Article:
Conflict in business is inevitable. And, often the best advice is to make sure that you treat business as business in order to prevent problems from accelerating into conflicts.
It doesn’t matter if the conflict is personal — between farming and non-farming heirs — or with a vendor. Many problems can be avoided with a written agreement that details the services to be provided, or the agreed-upon price for a purchase. Failure to do so often results in costly litigation.
Here are four strategies that you can use to minimize conflicts:
1. Secure a written bid on any purchase where the cost exceeds $5,000 or if the specific cost of a piece of equipment or project is not readily identifiable. This helps to prevent misunderstandings.
2. Proceed cautiously when a dispute develops. First, determine if you can live without the services of that vendor. Talk to your peers. Figure out who they use for similar services. Then, when you approach a new prospective vendor, discuss your problem openly and determine in advance what it will take for that prospective vendor to replace the original vendor.
3. Meet face-to-face with the original vendor. Ask him to explain how he arrived at the charges so you can understand why they differ from the verbal estimate. Stress that you want to be fair. Regardless of how the negotiations progress, don’t allow yourself to become angry. When the meeting is over, thank the individual for his time. And if you are successful in reaching an acceptable compromise, cut the vendor a check that day for the difference.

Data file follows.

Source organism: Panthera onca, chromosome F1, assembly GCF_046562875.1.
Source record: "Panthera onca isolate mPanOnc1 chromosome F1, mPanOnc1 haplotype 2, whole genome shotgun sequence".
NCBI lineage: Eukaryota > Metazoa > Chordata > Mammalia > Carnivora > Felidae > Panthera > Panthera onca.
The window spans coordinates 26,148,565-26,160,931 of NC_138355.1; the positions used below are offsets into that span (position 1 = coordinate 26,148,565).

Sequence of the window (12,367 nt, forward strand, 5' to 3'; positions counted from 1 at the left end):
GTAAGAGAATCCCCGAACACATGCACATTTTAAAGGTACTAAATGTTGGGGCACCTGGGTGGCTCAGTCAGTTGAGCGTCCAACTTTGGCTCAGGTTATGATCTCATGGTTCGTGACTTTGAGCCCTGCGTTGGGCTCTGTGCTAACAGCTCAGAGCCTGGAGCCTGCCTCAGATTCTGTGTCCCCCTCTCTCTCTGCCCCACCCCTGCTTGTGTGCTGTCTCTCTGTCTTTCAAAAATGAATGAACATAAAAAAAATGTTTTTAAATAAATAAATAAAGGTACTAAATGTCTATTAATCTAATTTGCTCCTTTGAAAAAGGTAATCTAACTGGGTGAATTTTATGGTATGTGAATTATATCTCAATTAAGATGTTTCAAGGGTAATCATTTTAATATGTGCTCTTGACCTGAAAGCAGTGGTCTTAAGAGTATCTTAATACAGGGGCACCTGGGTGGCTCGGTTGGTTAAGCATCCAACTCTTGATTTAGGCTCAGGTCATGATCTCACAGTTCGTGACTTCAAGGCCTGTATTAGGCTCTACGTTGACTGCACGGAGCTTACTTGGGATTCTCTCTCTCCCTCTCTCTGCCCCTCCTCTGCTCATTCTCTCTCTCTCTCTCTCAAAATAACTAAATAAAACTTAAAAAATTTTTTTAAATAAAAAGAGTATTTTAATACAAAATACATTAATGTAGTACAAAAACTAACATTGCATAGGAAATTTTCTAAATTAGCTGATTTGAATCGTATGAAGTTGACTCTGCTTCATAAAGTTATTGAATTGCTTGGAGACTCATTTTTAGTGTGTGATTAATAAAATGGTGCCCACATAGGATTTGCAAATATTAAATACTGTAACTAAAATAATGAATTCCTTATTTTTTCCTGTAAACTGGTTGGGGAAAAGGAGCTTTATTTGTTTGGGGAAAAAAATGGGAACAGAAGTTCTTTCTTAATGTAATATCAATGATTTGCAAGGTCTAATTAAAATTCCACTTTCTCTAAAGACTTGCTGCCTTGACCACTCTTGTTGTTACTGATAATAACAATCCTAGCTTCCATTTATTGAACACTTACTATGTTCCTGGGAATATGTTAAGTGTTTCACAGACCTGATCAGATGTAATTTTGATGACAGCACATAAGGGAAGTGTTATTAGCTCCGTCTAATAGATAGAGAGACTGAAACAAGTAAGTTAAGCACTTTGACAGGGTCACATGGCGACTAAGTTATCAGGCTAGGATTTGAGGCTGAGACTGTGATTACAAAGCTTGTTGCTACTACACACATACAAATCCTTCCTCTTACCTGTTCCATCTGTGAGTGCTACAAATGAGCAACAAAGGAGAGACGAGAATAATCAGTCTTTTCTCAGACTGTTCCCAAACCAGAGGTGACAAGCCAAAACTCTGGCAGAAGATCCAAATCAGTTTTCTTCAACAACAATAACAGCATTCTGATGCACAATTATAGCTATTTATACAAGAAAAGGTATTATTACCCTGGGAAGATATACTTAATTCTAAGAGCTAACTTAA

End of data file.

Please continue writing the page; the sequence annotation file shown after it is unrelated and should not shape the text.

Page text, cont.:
If negotiations are not successful, be sure to end the meeting on cordial terms. Tell the vendor that you will review the facts he has shared and also discuss them with an adviser to determine further action. If the amount of the dispute is large enough, you might want to consider arbitration. An arbitrator listens to the facts of both sides and makes a ruling. If one of the parties fails to comply with that ruling, local courts can enforce the agreement. An appeal of an arbitrator’s decision also is available.
For more information on arbitration, contact the American Arbitration Association at (800) 778-7879
or on the Web at www.adr.org. Another source of
information is the National Arbitration Forum. You can reach the Forum at (800) 474-2371 or on the Web at www.arbitration-forum.com.
4. Make a good-faith effort. If you are unable to reach a solution that you believe is fair, make a good-faith effort to pay the vendor what you think is fair. Include with your check a detailed, written explanation of your position and how you determined the amount being submitted.
Even if you feel that you have not been treated fairly, it may be best to write off the event as experience if the amount is not significant. Remember, litigation is expensive. At the very least, you have gained a valuable lesson that all agreements should be put in writing.
Darrell L. Dunteman is an agricultural financial consultant and accountant in Bushnell, Ill. He also publishes Ag Executive, a monthly agricultural financial newsletter.